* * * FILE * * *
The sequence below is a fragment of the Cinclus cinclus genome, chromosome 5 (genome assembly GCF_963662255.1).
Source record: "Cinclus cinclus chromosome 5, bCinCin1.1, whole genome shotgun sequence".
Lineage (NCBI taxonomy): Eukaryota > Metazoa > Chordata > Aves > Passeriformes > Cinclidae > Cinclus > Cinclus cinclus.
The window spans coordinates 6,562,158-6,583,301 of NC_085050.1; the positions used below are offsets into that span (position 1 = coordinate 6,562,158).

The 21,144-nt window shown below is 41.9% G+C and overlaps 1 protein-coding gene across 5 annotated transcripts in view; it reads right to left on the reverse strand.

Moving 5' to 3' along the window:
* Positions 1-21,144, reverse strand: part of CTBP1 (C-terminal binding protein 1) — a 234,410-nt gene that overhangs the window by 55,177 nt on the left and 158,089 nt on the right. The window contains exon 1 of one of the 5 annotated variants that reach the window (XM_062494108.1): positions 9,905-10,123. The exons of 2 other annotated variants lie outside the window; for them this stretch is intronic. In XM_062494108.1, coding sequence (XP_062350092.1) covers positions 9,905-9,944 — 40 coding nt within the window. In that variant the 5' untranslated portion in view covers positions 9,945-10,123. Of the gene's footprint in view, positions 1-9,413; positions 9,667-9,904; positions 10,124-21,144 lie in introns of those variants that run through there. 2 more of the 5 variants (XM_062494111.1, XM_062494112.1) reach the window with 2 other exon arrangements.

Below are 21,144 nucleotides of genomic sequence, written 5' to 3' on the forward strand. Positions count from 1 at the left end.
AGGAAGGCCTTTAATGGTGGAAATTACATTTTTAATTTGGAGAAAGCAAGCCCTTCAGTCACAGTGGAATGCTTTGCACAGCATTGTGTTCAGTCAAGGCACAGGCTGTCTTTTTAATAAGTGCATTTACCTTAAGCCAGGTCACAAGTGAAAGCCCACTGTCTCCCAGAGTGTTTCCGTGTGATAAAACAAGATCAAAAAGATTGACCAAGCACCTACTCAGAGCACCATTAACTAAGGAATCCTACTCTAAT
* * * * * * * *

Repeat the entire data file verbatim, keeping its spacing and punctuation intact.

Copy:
The sequence below is a fragment of the Cinclus cinclus genome, chromosome 5 (genome assembly GCF_963662255.1).
Source record: "Cinclus cinclus chromosome 5, bCinCin1.1, whole genome shotgun sequence".
Lineage (NCBI taxonomy): Eukaryota > Metazoa > Chordata > Aves > Passeriformes > Cinclidae > Cinclus > Cinclus cinclus.
The window spans coordinates 6,562,158-6,583,301 of NC_085050.1; the positions used below are offsets into that span (position 1 = coordinate 6,562,158).

The 21,144-nt window shown below is 41.9% G+C and overlaps 1 protein-coding gene across 5 annotated transcripts in view; it reads right to left on the reverse strand.

Moving 5' to 3' along the window:
* Positions 1-21,144, reverse strand: part of CTBP1 (C-terminal binding protein 1) — a 234,410-nt gene that overhangs the window by 55,177 nt on the left and 158,089 nt on the right. The window contains exon 1 of one of the 5 annotated variants that reach the window (XM_062494108.1): positions 9,905-10,123. The exons of 2 other annotated variants lie outside the window; for them this stretch is intronic. In XM_062494108.1, coding sequence (XP_062350092.1) covers positions 9,905-9,944 — 40 coding nt within the window. In that variant the 5' untranslated portion in view covers positions 9,945-10,123. Of the gene's footprint in view, positions 1-9,413; positions 9,667-9,904; positions 10,124-21,144 lie in introns of those variants that run through there. 2 more of the 5 variants (XM_062494111.1, XM_062494112.1) reach the window with 2 other exon arrangements.

Below are 21,144 nucleotides of genomic sequence, written 5' to 3' on the forward strand. Positions count from 1 at the left end.
AGGAAGGCCTTTAATGGTGGAAATTACATTTTTAATTTGGAGAAAGCAAGCCCTTCAGTCACAGTGGAATGCTTTGCACAGCATTGTGTTCAGTCAAGGCACAGGCTGTCTTTTTAATAAGTGCATTTACCTTAAGCCAGGTCACAAGTGAAAGCCCACTGTCTCCCAGAGTGTTTCCGTGTGATAAAACAAGATCAAAAAGATTGACCAAGCACCTACTCAGAGCACCATTAACTAAGGAATCCTACTCTAAT